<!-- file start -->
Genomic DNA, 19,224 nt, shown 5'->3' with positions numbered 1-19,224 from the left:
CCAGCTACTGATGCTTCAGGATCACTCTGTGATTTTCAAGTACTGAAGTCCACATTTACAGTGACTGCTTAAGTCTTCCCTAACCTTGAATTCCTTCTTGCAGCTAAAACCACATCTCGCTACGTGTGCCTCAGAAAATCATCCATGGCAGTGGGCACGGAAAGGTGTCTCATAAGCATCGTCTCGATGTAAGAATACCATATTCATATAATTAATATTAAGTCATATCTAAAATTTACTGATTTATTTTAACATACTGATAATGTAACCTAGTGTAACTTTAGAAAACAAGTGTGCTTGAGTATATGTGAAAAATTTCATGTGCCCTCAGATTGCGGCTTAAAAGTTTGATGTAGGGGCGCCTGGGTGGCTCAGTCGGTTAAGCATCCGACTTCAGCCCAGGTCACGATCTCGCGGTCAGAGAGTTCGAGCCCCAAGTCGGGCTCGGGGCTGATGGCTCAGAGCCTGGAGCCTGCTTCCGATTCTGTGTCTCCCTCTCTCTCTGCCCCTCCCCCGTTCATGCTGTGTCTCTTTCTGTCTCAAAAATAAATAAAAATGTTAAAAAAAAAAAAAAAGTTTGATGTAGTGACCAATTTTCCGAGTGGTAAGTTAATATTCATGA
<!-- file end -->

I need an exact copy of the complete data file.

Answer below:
Genomic DNA, 19,224 nt, shown 5'->3' with positions numbered 1-19,224 from the left:
CCAGCTACTGATGCTTCAGGATCACTCTGTGATTTTCAAGTACTGAAGTCCACATTTACAGTGACTGCTTAAGTCTTCCCTAACCTTGAATTCCTTCTTGCAGCTAAAACCACATCTCGCTACGTGTGCCTCAGAAAATCATCCATGGCAGTGGGCACGGAAAGGTGTCTCATAAGCATCGTCTCGATGTAAGAATACCATATTCATATAATTAATATTAAGTCATATCTAAAATTTACTGATTTATTTTAACATACTGATAATGTAACCTAGTGTAACTTTAGAAAACAAGTGTGCTTGAGTATATGTGAAAAATTTCATGTGCCCTCAGATTGCGGCTTAAAAGTTTGATGTAGGGGCGCCTGGGTGGCTCAGTCGGTTAAGCATCCGACTTCAGCCCAGGTCACGATCTCGCGGTCAGAGAGTTCGAGCCCCAAGTCGGGCTCGGGGCTGATGGCTCAGAGCCTGGAGCCTGCTTCCGATTCTGTGTCTCCCTCTCTCTCTGCCCCTCCCCCGTTCATGCTGTGTCTCTTTCTGTCTCAAAAATAAATAAAAATGTTAAAAAAAAAAAAAAAGTTTGATGTAGTGACCAATTTTCCGAGTGGTAAGTTAATATTCATGA